The Two Most Important Women in America: Gwen Ifill and Rachel Maddow

Election '08

Provocative headline? You bet! But this election is really important, and that's why I'm ready to talk some...


Stay with me here. In the frenzied mash that is the final sprint of the 2008 election, you could almost forget that September marks the start of another great American fall tradition. Personally, I'm anxious to watch my first NFL game just to get a break from all the violence. Most years, hardcore fans like me have memorized a thousand bits of minutia by week one. But this year many of us have been so glued to the election that we'll have to learn as we go from the seasoned broadcasters. Still, I'm pumped. I can almost hear the play-by-play:

"And there's the kickoff ... the 2008 season is underway ... Camera One follows the ball ... tight & centered in a long arc ... and there's the pickup by Camera Five ... Ooooh! Five got blindsided there, but a nifty little left-right move kept the ball in frame ... he follows the sideline after a little juke ... a little fuzzy there ... oh! What a move! A really slick handoff to the sky cam ... as ... the play comes to an end on about the 35 yard line!"

"Well, Bob, if there were any doubts, with all the speculation about the spotters -- or the man in the director's chair, I guess they've been put to rest!

"Boy, that's for sure ... And ... as Camera Three zooms in on us here in the booth ... nice focus, good color ... Week One of the National Football League's 2008 season will continue, right after this break!"

I know. Lame. This is all about the process, not the actual event. Covering the coverage. Analyzing the game that goes on at the periphery of THE GAME.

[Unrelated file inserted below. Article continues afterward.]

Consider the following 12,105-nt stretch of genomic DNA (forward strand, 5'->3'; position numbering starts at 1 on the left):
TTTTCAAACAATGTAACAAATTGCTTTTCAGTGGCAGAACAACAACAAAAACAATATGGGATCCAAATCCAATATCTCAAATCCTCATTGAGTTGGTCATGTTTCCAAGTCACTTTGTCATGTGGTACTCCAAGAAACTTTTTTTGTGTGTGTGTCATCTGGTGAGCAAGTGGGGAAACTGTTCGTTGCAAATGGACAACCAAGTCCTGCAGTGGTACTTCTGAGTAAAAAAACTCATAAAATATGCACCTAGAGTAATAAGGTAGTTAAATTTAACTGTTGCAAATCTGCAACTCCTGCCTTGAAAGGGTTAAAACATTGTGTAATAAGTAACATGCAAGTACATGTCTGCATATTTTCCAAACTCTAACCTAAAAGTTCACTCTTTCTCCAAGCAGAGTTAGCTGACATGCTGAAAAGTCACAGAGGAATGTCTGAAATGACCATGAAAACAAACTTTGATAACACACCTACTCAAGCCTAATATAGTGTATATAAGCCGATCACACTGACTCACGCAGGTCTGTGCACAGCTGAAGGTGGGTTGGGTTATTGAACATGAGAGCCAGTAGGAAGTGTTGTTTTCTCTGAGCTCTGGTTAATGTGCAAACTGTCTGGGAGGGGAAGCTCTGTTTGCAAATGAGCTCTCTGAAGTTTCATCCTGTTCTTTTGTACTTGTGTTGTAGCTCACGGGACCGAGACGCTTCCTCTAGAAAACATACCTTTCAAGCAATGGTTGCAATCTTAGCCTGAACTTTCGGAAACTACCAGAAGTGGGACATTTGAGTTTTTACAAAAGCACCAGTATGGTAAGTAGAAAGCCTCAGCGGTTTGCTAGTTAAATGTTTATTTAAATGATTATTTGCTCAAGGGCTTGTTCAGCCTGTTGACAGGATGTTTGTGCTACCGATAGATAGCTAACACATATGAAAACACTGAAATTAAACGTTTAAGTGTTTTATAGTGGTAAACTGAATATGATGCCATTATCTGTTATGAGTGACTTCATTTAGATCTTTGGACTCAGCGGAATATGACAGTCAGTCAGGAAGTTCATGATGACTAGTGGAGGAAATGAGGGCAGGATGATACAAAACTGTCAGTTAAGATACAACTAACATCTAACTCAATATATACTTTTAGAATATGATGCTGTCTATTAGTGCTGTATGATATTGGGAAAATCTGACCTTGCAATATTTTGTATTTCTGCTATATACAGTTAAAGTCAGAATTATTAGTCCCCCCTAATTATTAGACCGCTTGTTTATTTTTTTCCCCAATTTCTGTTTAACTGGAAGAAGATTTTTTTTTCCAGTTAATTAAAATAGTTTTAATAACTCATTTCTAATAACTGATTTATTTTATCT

This is how the 2008 presidential election has been served up. And that is why Gwen Ifill and Rachel Maddow can be the two most important women in America. No offense, Hillary and Sarah.

Ifill will moderate the only vice-presidential debate at Washington University in St. Louis on October 2nd, while Maddow rolls out her own hour-long show on MSNBC on September 8th. Ifill, moderator of PBS's Washington Week for 9 years, was also Chief Congressional and Political Correspondent for NBC. That background easily gives her the EXPERIENCE edge. (AAAAAUUUUGGGHHHH! My head's gonna explode! I'm stuck in the "experience" zone!)


Maddow is a Rhodes Scholar, for starters, which is a really big deal among smart people. I looked it up. She has a doctorate in political science, her own show on Air America Radio and a regular gig as visiting voice-of-reality on MSNBC. We watched Rachel develop her TV chops under the capable tutelage of Keith Olbermann, and Republicans chew their dentures in half every time they see her face onscreen. So, for many of us liberals, she is already a goddess. According to her website, Maddow has slapped some people around in the fields of HIV activism and prison reform. Which makes her a REFORMER. (AAAAAUUUUGGGHHH!).


These women have the opportunity to get it right, to let us hear some real answers from the candidates and explore genuine issues. And we have good reason to expect that they might. Ifill's half-hour show is a round-table with a revolving roster of guests who are all noted journalists. (Actual journalists. You should watch sometime just to get a glimpse of these rare creatures.) She could ask meaningful questions of Sarah Palin and Joe Biden. To some degree, Gwen has to address the current talking points on Washington Week, but at least she explores them with people who don't just spit them back at her as "facts." Every Friday night, she covers more in thirty minutes than cable outfits sometimes touch on during entire evening lineups.